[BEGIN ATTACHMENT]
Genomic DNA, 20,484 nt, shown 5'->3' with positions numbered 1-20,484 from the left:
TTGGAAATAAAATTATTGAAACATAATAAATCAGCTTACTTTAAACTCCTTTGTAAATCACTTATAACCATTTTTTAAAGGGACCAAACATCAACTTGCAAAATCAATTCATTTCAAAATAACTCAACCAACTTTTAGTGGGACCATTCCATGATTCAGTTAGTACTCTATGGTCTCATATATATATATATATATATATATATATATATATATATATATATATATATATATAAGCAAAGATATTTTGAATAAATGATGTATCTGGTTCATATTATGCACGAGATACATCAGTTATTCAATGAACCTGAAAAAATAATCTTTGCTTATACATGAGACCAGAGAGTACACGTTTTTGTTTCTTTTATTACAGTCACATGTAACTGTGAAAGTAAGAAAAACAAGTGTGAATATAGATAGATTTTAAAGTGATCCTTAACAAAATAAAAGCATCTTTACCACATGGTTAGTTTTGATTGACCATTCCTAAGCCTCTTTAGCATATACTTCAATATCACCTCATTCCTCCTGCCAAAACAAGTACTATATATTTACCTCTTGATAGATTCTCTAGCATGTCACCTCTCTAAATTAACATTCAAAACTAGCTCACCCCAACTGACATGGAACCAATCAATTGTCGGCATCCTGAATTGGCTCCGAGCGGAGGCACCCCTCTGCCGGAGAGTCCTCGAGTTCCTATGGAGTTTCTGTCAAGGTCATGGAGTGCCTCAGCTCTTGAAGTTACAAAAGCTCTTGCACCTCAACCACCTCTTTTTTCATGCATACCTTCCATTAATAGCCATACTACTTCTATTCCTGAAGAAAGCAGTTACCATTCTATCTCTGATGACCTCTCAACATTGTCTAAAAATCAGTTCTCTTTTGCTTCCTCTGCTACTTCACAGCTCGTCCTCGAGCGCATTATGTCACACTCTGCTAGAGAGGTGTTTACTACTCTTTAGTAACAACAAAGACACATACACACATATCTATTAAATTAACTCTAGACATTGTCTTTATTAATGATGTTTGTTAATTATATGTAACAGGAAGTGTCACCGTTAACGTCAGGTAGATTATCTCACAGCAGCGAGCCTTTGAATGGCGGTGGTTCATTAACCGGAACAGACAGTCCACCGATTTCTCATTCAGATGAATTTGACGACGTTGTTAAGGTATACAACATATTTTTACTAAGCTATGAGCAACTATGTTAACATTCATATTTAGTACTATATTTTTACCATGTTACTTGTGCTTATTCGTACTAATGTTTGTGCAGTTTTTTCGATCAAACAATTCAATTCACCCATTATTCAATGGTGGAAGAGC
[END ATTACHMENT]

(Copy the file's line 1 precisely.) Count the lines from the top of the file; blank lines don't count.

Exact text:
Genomic DNA, 20,484 nt, shown 5'->3' with positions numbered 1-20,484 from the left: